The expedition moved from Memphis on Thursday, the eleventh instant, some seven thousand strong, Brigadier-General William S. Smith in command, the purpose being to clear the country of straggling rebel forces, and, if possible, create a diversion in favor of General Sherman, with whose rear it was thought the cavalry expedition might in due season communicate. It was stated that the enemy were posted in force beyond the Tallahatchie, and that they would determinedly resist the Federal advance. After two days heavy marching, the expedition reached the Tallahatchie. A brigade of infantry, temporarily attached to the expedition, under command of Colonel McMillen, was sent forward and threatened Panola, and afterward to Wyatt, for a similar purpose. The move was successful. The infantry attracted the attention and the forces of the enemy to these points, when General Smith swung his cavalry around and to New-Albany, whence he crossed without firing a shot. He then pushed boldly forward to a point near the Pontotoc, in the vicinity of Houston, where he encountered some State confederate troops, under the command of Gholson, numbering near six thousand. They stampeded at his approach, throwing away their arms as they ran. General Smith pursued them hotly and until he reached Houlka Swamp, where he found the enemy concentrated in heavy force, holding a corduroy road, the only one across the swamp. This could not be turned either to the right or to the left, so Smith's whole force was moved rapidly to the eastward, while a heavy demonstration was made on the front, as though he intended to force a passage over the road. The enemy were again deceived, and our forces fell back upon Okolona. This was on Monday, the fifteenth instant. The attack upon Okolona was so little expected that several confederate officers, at home on visit to their families, were captured. Some of them were finely mounted. The Ninth Illinois regiment of cavalry, Lieutenant-Colonel Burgh commanding, was then sent out to Sheridan, to endeavor to secure a crossing of the Tombigbee. On the next morning, Hepburn's brigade, commanded by General Grierson in person, was sent out to support the Ninth regiment, and at Aberdeen, with directions to threaten Columbus strongly. With the remaining two brigades, General Smith swept down the railroad toward West-Point, tearing up the railroad completely as he advanced, and also burning all the corn he found. There were vast quantities of this, cribbed and ready for transportation. The amount destroyed could not be much less than two million bushels, and was possibly much greater. Two thousand bales of cotton were also devoted to the flames. During this portion of the march negroes flocked to General Smith by hundreds and thousands, mounted on their masters' horses and mules, with briddles and saddles of the most primitive description. They welcomed General Smith as their deliverer whenever he met them. “God bless ye! Has yer come at last? We've been lookina for you for a long time, and had almost done gone give it up!” was the cry of many. They bade farewell to their wives and children, and marched in the van.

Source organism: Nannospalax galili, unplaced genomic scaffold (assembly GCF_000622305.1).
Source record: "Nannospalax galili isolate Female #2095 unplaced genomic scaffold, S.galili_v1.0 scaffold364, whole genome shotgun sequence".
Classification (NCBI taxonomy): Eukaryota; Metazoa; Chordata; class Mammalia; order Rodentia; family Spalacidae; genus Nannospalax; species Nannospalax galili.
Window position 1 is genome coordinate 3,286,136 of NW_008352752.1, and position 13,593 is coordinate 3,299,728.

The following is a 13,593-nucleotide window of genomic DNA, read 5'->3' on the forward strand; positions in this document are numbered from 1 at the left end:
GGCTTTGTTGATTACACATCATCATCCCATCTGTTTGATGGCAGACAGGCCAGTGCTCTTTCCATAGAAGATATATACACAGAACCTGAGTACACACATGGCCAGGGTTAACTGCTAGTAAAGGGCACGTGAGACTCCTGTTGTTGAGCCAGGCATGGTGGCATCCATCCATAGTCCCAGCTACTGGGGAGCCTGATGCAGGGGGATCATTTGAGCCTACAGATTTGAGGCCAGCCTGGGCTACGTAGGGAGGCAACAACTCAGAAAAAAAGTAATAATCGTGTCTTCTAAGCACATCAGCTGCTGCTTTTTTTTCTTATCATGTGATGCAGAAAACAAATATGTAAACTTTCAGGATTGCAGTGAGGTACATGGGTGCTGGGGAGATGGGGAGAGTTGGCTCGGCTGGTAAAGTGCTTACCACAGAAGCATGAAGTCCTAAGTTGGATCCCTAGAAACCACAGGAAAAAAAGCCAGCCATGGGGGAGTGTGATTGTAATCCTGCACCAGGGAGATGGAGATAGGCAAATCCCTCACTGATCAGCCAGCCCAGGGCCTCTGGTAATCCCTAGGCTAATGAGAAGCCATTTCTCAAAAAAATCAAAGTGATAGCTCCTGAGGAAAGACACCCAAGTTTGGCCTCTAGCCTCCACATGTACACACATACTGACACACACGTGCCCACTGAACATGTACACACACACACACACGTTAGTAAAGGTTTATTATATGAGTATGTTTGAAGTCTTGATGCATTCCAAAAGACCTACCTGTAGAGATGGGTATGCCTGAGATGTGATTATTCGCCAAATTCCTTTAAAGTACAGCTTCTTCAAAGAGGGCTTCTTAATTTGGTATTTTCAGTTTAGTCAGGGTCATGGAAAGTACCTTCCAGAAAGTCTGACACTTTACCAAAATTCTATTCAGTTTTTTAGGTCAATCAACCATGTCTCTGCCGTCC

Hearing that the enemy was concentrated in heavy force at West-Point, the brigade of Aberdeen was called over by a forced march to the line on the railroad, at a station fifteen miles north of West-Point, while the main force moved down upon West-Point. Two miles north of that place, Smith came upon a brigade of the enemy, drawn up in line of battle, to receive him. This was on Wednesday, the seventeenth instant, at about three P. Mi. Our forces charged it in a gallant style, and after a sharp engagement of some fifteen minutes duration, drove the enemy back through the town into the Suchatoncha Swamp, on the right. Skirmishing continued on the border of the swamp during the remainder of the evening, until dark. Meanwhile the whole Federal force was being brought forward into position. Through his scouts, General Smith ascertained that the enemy was upon his front in powerful force, that he held every one of the crossings of the swamp on his right, and on the line of the Octibbeha in the front. He was confined on the left by the Tombigbee, which it was impossible to cross. His force was heavily encumbered with the pack-trains, horses, mules captured, to the number of full three thousand, and an equal number of negroes. These he felt obliged to protect, and it took such a heavy guard force, as to reduce the effective fighting force nearly one half, leaving him powerless to drive the enemy, so strong in numbers, before him, and who had taken up a strong position, that he could better defend with musketry and riflemen, than Smith could attack with only light carbines, his horses being useless on the marshy ground occupied. There was little time for speculation. The position was imminent. General Smith did the best He could under the circumstances. He made a strong demonstration upon the rebel centre, and while sharp fighting was going on, drew all his. incumbrances and the main portion of his force rapidly back toward Okolona, covering his rear with a well-organized force, which fought the enemy from every line of concealment that offered on their backward march. The enemy pursued in force, and made desperate attempts to overwhelm the rear-guard, but without success. They also failed in attacking the main force in flank, which they several times essayed, but were as often foiled. All their best manoeuvres were thus handsomely checkmated, and General, Smith soon had the fighting all in [493] his own way, until he reached Okolona. At this place, after the pursuing force had been three times repulsed in a most brilliant manner by the Fourth United States regular infantry alone, a whole brigade was sent to support the Fourth, and was thrown into confusion by a stampede of the Second Tennessee cavalry, Lieutenant-Colonel Cook, who had fifty men killed in all, and was himself mortally wounded. In the precipitate flight from the field of this force, a battery of small howitzers--six guns of Perkins's Illinois battery--were run off of the road into a ditch, where the. carriages were so badly smashed up that they were unable to get them off, and they fell into the enemy's hands. All the ammunition of the battery was destroyed, all the harness cut, carriages destroyed, guns spiked, and horses saved.